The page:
PITTSBURGH — After a frustrating loss Friday night to cap a frustrating few weeks of baseball, Davey Johnson did one thing he hadn't done in a while, and then something else he hadn't done in a really long time: He held a team meeting, and he took a round of batting practice.
"I wasn't too keen on last night," Johnson said, referencing the Nationals' 3-1 loss to the Pirates, their 13th loss in 21 games. "It was probably more for me, so I feel like I'm doing something."
The meeting, held before the Nationals took the field at PNC Park for batting practice, didn't feature any tirades from Johnson but rather a reaffirming of his belief in his players.
"It was more to let them know where I'm coming from, and for them to be aware that I understand what they're dealing with," he said. "It wasn't where I was chastising anybody, because I know the makeup and I know the effort we're getting. If anything, it might be we're putting more pressure on ourselves than we should."
The Nationals enter today's game with a 15-15 record, ranking second-to-last in the NL in batting average and on-base percentage, and Johnson admits he can do a better job managing this roster than he has.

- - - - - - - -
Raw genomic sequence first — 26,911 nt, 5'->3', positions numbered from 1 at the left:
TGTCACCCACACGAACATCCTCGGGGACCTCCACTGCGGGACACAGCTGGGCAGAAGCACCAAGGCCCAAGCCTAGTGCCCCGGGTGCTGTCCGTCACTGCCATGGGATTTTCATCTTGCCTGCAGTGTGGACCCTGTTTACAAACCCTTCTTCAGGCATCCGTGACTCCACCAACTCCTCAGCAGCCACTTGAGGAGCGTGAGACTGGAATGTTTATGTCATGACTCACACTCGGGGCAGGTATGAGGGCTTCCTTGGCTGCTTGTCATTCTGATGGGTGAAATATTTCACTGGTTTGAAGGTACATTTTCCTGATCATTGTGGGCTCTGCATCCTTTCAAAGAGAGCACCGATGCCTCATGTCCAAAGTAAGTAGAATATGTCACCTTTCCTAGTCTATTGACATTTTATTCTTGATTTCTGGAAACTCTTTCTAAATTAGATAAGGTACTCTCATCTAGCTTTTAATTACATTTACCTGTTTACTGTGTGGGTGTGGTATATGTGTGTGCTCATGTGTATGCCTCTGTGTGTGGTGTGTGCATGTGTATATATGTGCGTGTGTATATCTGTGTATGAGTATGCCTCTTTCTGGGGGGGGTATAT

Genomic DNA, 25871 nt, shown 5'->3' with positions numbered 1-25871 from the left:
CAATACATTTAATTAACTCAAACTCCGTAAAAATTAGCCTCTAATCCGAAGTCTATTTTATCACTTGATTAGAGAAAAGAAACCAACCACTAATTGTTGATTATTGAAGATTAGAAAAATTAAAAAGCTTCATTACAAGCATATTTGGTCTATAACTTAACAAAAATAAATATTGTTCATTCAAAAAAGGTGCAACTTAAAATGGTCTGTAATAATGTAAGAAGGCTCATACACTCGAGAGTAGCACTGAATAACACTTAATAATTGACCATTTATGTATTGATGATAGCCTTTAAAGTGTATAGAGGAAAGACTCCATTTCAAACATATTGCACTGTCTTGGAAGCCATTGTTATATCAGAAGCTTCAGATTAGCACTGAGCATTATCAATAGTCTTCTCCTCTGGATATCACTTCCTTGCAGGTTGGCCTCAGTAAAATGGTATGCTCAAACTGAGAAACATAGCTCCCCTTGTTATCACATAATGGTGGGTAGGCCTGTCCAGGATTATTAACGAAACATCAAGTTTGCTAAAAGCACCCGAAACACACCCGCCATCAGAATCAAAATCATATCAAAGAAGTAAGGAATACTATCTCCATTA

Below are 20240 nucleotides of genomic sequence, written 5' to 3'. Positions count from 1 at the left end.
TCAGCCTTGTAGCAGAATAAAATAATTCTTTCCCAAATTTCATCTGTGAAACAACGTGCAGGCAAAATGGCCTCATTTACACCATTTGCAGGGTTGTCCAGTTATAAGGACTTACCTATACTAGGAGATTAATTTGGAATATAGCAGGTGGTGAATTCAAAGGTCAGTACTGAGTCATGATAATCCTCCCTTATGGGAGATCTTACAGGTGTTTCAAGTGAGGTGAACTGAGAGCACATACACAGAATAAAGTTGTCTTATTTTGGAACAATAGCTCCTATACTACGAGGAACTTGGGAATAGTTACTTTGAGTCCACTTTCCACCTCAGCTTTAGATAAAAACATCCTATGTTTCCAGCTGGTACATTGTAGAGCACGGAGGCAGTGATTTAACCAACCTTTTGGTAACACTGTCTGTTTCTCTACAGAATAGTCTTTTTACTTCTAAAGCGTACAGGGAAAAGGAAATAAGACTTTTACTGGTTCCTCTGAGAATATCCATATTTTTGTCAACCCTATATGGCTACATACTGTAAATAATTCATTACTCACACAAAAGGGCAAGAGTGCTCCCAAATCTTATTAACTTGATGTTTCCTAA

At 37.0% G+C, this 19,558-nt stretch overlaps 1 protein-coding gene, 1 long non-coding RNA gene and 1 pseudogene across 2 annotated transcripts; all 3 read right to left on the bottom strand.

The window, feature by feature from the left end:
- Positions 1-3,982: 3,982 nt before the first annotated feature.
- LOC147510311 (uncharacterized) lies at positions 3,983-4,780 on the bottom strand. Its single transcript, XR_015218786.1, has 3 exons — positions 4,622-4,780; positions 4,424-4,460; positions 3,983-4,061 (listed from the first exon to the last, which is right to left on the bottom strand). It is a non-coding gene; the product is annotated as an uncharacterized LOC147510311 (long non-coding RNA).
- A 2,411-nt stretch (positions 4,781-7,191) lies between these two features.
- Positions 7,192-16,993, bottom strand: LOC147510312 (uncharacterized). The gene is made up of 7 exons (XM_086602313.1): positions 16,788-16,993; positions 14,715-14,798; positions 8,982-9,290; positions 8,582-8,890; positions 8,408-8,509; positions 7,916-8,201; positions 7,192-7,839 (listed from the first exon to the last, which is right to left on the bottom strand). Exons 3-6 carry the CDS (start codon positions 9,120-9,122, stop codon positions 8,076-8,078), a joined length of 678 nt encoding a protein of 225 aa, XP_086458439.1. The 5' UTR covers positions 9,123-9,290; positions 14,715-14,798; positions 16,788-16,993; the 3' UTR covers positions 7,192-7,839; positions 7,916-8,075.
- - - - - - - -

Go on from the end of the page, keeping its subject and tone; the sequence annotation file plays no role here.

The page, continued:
"When I don't have everything functioning the way I want it to function, the way I think it should function, I take responsibility," he said. "I just wanted them to be aware that even though I'm kind of quiet and kind of patient, I was looking in the mirror and I'm going to try and make sure I'm not leaving any stone unturned as far as the pulse of this ballclub."
Johnson isn't a fan of team meetings in general and held only two last season: One on May 10 in Pittsburgh, one in Miami on Aug. 29 (though the latter was actually a fake meeting, with Johnson telling his players he only wanted media members to think he was speaking to them a five-game losing streak).
That first meeting bore a striking resemblance to this one, though. Each came before the Nationals' 31st game of the season, in Pittsburgh, with Stephen Strasburg starting that day.
Johnson, though, insists he didn't realize any of that when he gathered his players this time.
"I had no idea," he said. "I mean, that never entered into my mind. ... Maybe after 30 games, it's somewhere deep down in my subconscious: I gotta have a meeting."
Even rarer than a Johnson-led meeting is a Johnson round of batting practice. But he took 40 swings in the cage this morning, more than he claims he's done in 30 years. The 70-year-old said his legs gave out after a while. He also wound up with a blister on his left hand (he wasn't wearing batting gloves).
"I wanted to see if it was still that hard to hit a baseball," he said.